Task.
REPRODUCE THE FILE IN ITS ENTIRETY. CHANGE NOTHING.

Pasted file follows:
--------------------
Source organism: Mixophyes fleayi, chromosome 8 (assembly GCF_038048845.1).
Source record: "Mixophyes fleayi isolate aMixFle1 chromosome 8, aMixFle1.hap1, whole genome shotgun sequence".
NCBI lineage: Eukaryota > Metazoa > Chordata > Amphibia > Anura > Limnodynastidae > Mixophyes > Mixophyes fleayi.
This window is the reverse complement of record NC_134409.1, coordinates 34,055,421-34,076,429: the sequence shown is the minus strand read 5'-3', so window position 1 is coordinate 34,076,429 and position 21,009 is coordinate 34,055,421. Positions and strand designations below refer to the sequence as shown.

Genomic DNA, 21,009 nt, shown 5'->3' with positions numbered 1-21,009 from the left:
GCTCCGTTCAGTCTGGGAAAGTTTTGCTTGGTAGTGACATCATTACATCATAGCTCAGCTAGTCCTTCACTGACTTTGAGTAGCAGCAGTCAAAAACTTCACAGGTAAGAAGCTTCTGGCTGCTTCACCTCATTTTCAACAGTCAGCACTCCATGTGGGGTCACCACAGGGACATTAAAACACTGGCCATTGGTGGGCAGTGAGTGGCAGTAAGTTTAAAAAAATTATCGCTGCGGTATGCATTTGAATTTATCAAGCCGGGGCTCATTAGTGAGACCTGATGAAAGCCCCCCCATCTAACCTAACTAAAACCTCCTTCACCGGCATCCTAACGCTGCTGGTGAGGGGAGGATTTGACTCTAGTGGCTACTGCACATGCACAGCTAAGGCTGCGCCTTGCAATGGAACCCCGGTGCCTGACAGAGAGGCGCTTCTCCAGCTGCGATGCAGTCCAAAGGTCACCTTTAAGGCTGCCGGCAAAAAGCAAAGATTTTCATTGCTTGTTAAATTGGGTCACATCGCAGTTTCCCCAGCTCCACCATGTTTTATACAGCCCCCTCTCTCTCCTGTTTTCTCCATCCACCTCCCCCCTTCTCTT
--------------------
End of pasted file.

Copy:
Source organism: Mixophyes fleayi, chromosome 8 (assembly GCF_038048845.1).
Source record: "Mixophyes fleayi isolate aMixFle1 chromosome 8, aMixFle1.hap1, whole genome shotgun sequence".
NCBI lineage: Eukaryota > Metazoa > Chordata > Amphibia > Anura > Limnodynastidae > Mixophyes > Mixophyes fleayi.
This window is the reverse complement of record NC_134409.1, coordinates 34,055,421-34,076,429: the sequence shown is the minus strand read 5'-3', so window position 1 is coordinate 34,076,429 and position 21,009 is coordinate 34,055,421. Positions and strand designations below refer to the sequence as shown.

Genomic DNA, 21,009 nt, shown 5'->3' with positions numbered 1-21,009 from the left:
GCTCCGTTCAGTCTGGGAAAGTTTTGCTTGGTAGTGACATCATTACATCATAGCTCAGCTAGTCCTTCACTGACTTTGAGTAGCAGCAGTCAAAAACTTCACAGGTAAGAAGCTTCTGGCTGCTTCACCTCATTTTCAACAGTCAGCACTCCATGTGGGGTCACCACAGGGACATTAAAACACTGGCCATTGGTGGGCAGTGAGTGGCAGTAAGTTTAAAAAAATTATCGCTGCGGTATGCATTTGAATTTATCAAGCCGGGGCTCATTAGTGAGACCTGATGAAAGCCCCCCCATCTAACCTAACTAAAACCTCCTTCACCGGCATCCTAACGCTGCTGGTGAGGGGAGGATTTGACTCTAGTGGCTACTGCACATGCACAGCTAAGGCTGCGCCTTGCAATGGAACCCCGGTGCCTGACAGAGAGGCGCTTCTCCAGCTGCGATGCAGTCCAAAGGTCACCTTTAAGGCTGCCGGCAAAAAGCAAAGATTTTCATTGCTTGTTAAATTGGGTCACATCGCAGTTTCCCCAGCTCCACCATGTTTTATACAGCCCCCTCTCTCTCCTGTTTTCTCCATCCACCTCCCCCCTTCTCTT